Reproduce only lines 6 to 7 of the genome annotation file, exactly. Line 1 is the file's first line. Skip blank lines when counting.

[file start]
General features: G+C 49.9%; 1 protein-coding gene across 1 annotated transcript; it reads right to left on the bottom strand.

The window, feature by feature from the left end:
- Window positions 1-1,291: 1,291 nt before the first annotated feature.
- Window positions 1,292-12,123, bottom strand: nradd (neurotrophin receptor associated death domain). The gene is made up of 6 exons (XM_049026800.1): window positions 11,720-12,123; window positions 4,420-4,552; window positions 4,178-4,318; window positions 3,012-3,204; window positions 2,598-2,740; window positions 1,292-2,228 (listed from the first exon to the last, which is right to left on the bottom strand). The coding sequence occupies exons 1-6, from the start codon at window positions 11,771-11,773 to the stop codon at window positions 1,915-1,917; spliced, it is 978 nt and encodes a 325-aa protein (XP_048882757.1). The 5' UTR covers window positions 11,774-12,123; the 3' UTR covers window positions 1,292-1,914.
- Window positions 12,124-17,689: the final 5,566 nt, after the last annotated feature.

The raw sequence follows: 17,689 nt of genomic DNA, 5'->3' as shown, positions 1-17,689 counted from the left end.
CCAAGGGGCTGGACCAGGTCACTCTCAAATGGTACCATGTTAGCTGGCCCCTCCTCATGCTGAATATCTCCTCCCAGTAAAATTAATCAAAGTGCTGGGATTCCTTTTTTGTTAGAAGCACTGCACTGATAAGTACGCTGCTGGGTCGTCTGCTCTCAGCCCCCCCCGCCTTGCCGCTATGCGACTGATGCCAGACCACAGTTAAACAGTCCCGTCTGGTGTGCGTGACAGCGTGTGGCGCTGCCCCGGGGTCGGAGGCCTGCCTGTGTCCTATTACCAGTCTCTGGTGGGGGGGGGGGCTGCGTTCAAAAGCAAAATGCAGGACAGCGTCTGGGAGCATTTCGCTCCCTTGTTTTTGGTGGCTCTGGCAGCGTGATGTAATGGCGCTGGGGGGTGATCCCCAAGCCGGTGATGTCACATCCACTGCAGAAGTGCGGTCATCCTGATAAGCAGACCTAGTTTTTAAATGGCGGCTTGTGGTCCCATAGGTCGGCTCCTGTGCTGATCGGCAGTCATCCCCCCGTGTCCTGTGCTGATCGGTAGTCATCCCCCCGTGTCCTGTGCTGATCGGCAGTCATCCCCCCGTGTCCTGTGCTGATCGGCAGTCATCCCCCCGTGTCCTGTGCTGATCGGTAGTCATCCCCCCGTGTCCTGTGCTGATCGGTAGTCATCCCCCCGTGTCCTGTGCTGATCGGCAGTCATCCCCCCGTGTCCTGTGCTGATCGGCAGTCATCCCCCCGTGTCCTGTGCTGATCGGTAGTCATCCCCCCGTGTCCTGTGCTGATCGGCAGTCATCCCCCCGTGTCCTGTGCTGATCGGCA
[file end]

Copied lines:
The raw sequence follows: 17,689 nt of genomic DNA, 5'->3' as shown, positions 1-17,689 counted from the left end.
CCAAGGGGCTGGACCAGGTCACTCTCAAATGGTACCATGTTAGCTGGCCCCTCCTCATGCTGAATATCTCCTCCCAGTAAAATTAATCAAAGTGCTGGGATTCCTTTTTTGTTAGAAGCACTGCACTGATAAGTACGCTGCTGGGTCGTCTGCTCTCAGCCCCCCCCGCCTTGCCGCTATGCGACTGATGCCAGACCACAGTTAAACAGTCCCGTCTGGTGTGCGTGACAGCGTGTGGCGCTGCCCCGGGGTCGGAGGCCTGCCTGTGTCCTATTACCAGTCTCTGGTGGGGGGGGGGGCTGCGTTCAAAAGCAAAATGCAGGACAGCGTCTGGGAGCATTTCGCTCCCTTGTTTTTGGTGGCTCTGGCAGCGTGATGTAATGGCGCTGGGGGGTGATCCCCAAGCCGGTGATGTCACATCCACTGCAGAAGTGCGGTCATCCTGATAAGCAGACCTAGTTTTTAAATGGCGGCTTGTGGTCCCATAGGTCGGCTCCTGTGCTGATCGGCAGTCATCCCCCCGTGTCCTGTGCTGATCGGTAGTCATCCCCCCGTGTCCTGTGCTGATCGGCAGTCATCCCCCCGTGTCCTGTGCTGATCGGCAGTCATCCCCCCGTGTCCTGTGCTGATCGGTAGTCATCCCCCCGTGTCCTGTGCTGATCGGTAGTCATCCCCCCGTGTCCTGTGCTGATCGGCAGTCATCCCCCCGTGTCCTGTGCTGATCGGCAGTCATCCCCCCGTGTCCTGTGCTGATCGGTAGTCATCCCCCCGTGTCCTGTGCTGATCGGCAGTCATCCCCCCGTGTCCTGTGCTGATCGGCA